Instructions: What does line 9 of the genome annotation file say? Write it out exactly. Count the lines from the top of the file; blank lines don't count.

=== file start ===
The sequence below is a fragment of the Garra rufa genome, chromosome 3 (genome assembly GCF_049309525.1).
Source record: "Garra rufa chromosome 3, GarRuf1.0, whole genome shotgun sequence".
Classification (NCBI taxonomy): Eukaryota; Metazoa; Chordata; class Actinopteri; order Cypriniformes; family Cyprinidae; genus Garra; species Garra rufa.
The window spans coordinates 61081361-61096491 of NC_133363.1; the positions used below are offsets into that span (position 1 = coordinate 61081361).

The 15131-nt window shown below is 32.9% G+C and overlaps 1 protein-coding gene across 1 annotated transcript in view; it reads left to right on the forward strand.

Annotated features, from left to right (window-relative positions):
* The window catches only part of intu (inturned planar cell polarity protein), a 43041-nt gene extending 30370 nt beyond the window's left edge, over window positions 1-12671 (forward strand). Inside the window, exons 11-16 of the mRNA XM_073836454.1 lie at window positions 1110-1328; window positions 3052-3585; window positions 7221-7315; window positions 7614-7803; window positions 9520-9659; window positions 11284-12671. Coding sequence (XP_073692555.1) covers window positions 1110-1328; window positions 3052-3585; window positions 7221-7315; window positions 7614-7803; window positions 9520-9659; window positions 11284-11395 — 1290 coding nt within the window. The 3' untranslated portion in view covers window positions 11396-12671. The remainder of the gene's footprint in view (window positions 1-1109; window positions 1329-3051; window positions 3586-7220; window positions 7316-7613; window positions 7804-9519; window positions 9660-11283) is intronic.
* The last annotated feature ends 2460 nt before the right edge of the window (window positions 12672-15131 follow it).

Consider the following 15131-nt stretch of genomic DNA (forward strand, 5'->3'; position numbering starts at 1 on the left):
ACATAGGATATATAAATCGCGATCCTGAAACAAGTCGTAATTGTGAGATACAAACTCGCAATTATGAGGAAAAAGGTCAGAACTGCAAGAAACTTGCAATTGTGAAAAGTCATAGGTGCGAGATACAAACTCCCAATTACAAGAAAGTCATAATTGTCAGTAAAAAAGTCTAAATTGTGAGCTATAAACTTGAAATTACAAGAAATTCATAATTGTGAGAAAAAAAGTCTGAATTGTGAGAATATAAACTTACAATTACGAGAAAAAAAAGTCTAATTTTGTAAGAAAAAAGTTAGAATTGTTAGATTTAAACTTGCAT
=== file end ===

Consider the following 15131-nt stretch of genomic DNA (forward strand, 5'->3'; position numbering starts at 1 on the left):